NYC Parks permitted Observing Wildlife Longitudinally in Washington Square Park in April 2016. WSPEco Projects surveyed wildlife in the park between August and December of 2016. Wildlife seen within the park’s boundaries were formally recorded. Birds that were heard, flew overhead, or were observed outside the park and wildlife that were neither bird, nor squirrel, nor rodent (ex: butterfly) were not recorded officially. Also not counted were birds or squirrels that had flocked around a human providing food. The Eco Projects surveyors walked the same continuous loop through the park a total of seven times in 2016 and recorded 33 different bird species totaling 1,157 individuals. The most number of individuals (350) was recorded on August 31. The most number of species recorded on a single checklist was 15 on October 13. The species observed most often was the House Sparrow (403 across 7 checklists) followed by the Rock Pigeon (383 across 7 checklists). The least observed species, 1 individual in each instance, were the American Kestrel, Brown Creeper, Winter Wren, Carolina Wren, Golden-crowned Kinglet, Swainson's Thrush, Magnolia Warbler, and Swamp Sparrow. House Finches were only observed on one date, December 31st, when 9 were spotted. A single Hermit Thrush was spotted on two separate dates.

Male Kentucky Warbler, Washington Square Park, 12 May 2017, photograph used with permission of Steven Sonnenblick


Spring 2017 Wildlife Update

Our permit was renewed in time for the spring migratory season! So far we have completed two survey walks. In addition to common species such as American Robin, House Sparrows, and Rock Doves (pigeons), we spotted Dark-eyes Juncos and Song Sparrows. We have noticed more European Starlings in the park than we did during 2016 survey. A Red-tailed Hawk was spotted once on our first walk of the season though the nesting pair is active. There are two eyases (baby hawks) in the nest. Check out the live hawk cam at http://www.ustream.tv/channel/e3uYJSDgmbz. We expect and hope to see a variety of warblers, thrushes, wrens, woodpeckers, chickadees, etc. Please let us know what you are seeing in the park. You can log your animal and plant observations in several places such as on eBird or via iNaturalist where we have two project pages (WSP Wildlife Observations and WSP Plants & Fungi). If you use social media, tag us @wspecoprojects.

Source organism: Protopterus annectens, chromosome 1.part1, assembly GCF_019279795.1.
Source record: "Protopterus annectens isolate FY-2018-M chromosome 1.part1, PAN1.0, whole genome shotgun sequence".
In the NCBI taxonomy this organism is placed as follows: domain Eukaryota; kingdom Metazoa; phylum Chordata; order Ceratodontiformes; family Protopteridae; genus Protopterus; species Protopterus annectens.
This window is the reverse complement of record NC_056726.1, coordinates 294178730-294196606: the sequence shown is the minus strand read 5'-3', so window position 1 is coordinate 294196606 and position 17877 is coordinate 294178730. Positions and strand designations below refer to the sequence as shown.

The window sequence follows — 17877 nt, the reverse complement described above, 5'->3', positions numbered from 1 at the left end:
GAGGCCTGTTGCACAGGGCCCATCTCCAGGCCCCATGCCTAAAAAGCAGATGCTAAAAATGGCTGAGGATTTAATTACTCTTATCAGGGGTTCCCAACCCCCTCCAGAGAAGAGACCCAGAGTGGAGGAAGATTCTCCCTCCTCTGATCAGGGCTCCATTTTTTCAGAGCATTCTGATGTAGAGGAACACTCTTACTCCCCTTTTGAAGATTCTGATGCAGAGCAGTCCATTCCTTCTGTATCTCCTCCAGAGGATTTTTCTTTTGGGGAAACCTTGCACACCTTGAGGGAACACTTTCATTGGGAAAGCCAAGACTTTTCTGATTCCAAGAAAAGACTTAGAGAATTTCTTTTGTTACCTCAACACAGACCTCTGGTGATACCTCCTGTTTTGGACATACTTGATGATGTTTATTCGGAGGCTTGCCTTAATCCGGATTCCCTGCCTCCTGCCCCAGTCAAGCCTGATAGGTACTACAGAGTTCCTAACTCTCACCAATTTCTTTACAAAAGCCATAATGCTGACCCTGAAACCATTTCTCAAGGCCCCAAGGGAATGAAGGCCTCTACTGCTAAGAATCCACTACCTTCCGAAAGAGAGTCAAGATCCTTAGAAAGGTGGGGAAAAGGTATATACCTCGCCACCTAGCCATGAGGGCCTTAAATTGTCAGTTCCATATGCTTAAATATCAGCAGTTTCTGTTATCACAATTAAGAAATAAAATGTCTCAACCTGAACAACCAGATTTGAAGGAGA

What’s Next for WSP Eco Projects?

Join WSP Eco Projects for two events this spring: a Natural & Social History Awareness Tour on May 5th May 7 with WSP Blog as part of Jane’s Walk 2017 and a Guided Nature Bingo on June 4th as part of the World Science Festival 2017. Look for our pop-up library; we’ll announce the hours and locations on social media. Also, we hope to roll out our urban wildlife education program soon.

Washington Square Park is a popular park; it is beloved by local residents and on the NYC to-do list of many tourists. It is also a bio-diverse greenspace that provides numerous environmental benefits, to non-human animals and people alike, and should be stewarded to improve its ecological performance.